Ciliates as models for symbiosis
Using genomic analyses of functionally diverse symbiotic associations with parallel origins to gain insights into basic evolutionary principles of symbiosis
Patrick Keeling, University of British Columbia
Ciliates are powerful models to study the evolution and function of symbiosis at the genomic level, perhaps second only to animals in potential for fundamental insights. This is due to their experimental amenability, and the vast diversity of ciliate symbioses. Ciliates are diverse, but well-defined, with large cells that are relatively easy to identify and culture. Ciliates can be both symbiont and host, forming endo- or ecto-symbiotic associations with bacteria, archaea, animals, and other protists. These associations evolved multiple times independently – some ancient, some recent – and exhibit a spectrum of obligate-to-facultative interactions based on photosynthesis, chemosynthesis, nutritional supplementation, syntrophy, defence, or behaviour.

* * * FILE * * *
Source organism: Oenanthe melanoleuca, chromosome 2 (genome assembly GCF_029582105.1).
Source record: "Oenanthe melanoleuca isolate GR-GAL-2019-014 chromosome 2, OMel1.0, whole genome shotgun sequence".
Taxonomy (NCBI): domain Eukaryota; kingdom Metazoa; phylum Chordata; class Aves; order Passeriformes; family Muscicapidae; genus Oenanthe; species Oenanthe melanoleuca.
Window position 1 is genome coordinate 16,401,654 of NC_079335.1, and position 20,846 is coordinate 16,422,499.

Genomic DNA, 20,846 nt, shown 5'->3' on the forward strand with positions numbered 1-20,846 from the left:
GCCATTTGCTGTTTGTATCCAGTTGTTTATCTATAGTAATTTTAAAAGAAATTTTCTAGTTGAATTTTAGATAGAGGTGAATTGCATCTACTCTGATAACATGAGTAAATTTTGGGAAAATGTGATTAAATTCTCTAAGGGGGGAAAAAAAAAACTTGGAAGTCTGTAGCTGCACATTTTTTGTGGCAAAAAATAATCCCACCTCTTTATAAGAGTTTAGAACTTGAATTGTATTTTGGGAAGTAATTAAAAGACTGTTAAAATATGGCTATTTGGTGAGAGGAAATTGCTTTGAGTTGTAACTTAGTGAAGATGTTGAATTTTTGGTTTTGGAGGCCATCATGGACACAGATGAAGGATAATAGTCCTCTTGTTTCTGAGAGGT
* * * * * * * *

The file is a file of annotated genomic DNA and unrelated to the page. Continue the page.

The ecological and evolutionary significance of ciliates has led to a long history of study, including ciliate model systems for genomics, cell, and molecular biology. But their potential as models for symbiosis has barely been tapped: many symbioses have been observed, but their evolutionary and ecological basis remain unclear, and genomic data to study their function and evolution are virtually absent. With most data and theory for foundational principles of symbiosis currently coming only from animals, we urgently require the integration of data from more diverse systems, and ciliates are the strongest candidate.